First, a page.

Remodeling magazine’s report says manufactured stone veneer returns 95.5 percent the job cost, while a garage door replacement pays back 94.5 percent of the cost. “Beautifying the outdoor space is going to do more for your home than almost any other project,” Beaudry says. “This is what people look at when buying a home. They want attractive outdoor space. They might want to personalize their kitchen or bath, but nice-looking outdoor living space is something everyone can agree on.”
Curb appeal pays off: You’ll make back 94.5% of the cost of a new garage door.
A new pool is the most desired outdoor project for homeowners, according to NAR’s report, with 92 percent of consumers saying they want one. “If you’re spending money outside, you’re going to get a nice return on it,” Beaudry says. “People don’t see the nice kitchens and baths inside the house when they drive by. What they see is the nice deck leading to the pool or outdoor fireplace. Outdoor space is a big category, and that includes the pool.”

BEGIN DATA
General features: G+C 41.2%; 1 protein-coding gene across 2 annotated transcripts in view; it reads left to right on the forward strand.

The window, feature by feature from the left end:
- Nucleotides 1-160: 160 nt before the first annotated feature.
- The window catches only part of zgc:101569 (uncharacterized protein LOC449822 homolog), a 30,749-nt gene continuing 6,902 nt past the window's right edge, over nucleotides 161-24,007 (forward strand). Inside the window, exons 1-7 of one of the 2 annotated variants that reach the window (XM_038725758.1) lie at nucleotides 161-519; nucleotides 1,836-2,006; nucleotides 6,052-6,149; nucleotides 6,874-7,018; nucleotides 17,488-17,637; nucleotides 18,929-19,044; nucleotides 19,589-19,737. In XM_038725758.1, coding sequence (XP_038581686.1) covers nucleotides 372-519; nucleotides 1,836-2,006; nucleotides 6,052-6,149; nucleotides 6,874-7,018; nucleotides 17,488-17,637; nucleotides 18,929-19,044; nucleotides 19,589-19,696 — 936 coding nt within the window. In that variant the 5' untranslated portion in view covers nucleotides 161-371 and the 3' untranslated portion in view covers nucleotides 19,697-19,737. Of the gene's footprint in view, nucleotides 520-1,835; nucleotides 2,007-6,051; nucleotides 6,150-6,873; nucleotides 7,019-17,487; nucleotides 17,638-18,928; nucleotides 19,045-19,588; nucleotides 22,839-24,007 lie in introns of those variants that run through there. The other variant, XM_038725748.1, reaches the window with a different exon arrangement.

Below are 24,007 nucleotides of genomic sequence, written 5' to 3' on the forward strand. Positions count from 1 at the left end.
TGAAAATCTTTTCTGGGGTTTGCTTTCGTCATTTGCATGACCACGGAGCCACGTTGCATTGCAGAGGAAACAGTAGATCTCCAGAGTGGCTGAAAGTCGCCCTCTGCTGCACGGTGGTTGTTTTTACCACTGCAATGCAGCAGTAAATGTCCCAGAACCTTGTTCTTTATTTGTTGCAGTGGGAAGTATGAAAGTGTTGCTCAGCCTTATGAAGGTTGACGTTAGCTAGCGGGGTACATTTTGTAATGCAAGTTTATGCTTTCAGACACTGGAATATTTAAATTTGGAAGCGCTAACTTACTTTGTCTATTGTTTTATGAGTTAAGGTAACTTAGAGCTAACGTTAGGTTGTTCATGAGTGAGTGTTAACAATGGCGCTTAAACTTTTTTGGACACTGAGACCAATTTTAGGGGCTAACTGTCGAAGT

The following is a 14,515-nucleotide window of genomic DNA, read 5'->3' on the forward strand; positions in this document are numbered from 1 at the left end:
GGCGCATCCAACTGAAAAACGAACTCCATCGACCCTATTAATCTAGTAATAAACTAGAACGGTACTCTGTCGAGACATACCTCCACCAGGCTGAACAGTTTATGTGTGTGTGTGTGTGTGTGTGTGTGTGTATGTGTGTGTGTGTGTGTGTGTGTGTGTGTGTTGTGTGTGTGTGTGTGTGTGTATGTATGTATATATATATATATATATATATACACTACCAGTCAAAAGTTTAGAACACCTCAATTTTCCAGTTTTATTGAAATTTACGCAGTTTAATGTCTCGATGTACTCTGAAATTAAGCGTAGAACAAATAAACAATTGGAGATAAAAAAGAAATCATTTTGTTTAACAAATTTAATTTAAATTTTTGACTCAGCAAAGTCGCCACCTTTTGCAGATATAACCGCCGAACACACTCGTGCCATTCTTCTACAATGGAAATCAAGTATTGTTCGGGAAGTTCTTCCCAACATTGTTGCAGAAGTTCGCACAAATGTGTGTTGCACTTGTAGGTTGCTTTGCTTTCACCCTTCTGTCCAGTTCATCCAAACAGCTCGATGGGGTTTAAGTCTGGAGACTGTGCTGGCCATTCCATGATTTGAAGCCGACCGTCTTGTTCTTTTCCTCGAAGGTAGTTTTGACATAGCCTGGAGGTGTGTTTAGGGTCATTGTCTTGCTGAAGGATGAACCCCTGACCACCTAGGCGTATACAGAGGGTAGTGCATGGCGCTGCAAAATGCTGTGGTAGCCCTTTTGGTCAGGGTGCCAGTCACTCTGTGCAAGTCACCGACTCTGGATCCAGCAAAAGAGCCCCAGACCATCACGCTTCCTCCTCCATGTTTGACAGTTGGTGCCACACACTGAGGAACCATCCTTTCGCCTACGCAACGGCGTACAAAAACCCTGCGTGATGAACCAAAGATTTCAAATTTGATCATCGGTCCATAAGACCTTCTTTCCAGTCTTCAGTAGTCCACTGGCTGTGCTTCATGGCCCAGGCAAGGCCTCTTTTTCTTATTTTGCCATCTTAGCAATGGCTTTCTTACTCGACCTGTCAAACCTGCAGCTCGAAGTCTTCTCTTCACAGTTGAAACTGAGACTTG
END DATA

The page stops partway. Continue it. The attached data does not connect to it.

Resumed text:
While most outdoor projects have a high ROI, and people say they want pools, the ROI throws cold water on the investment. Before diving in, know that ROI is only 43 percent, according to NAR, with homeowners getting back $25,000 on a $57,500 pool.
As much as one-third of your home’s exterior is roofing. That means it not only has to keep out the rain, it also has to look good. Boring, 3-tab shingles aren’t going to wow anyone. There are now more colors and styles available than ever. Nearly half, 45 percent, of realtors have suggested that homeowners add a new roof before selling, according to NAR’s 2019 Remodeling Impact Report. Many realtors have said the project helped them close a deal. A new roof is a rare project that actually makes you money. It costs $7,500 with an ROI of $8,000.
“It’s one of those peace-of-mind improvements you can add to the house,” Theunissen says. “People are afraid to buy a house when the roof is older.”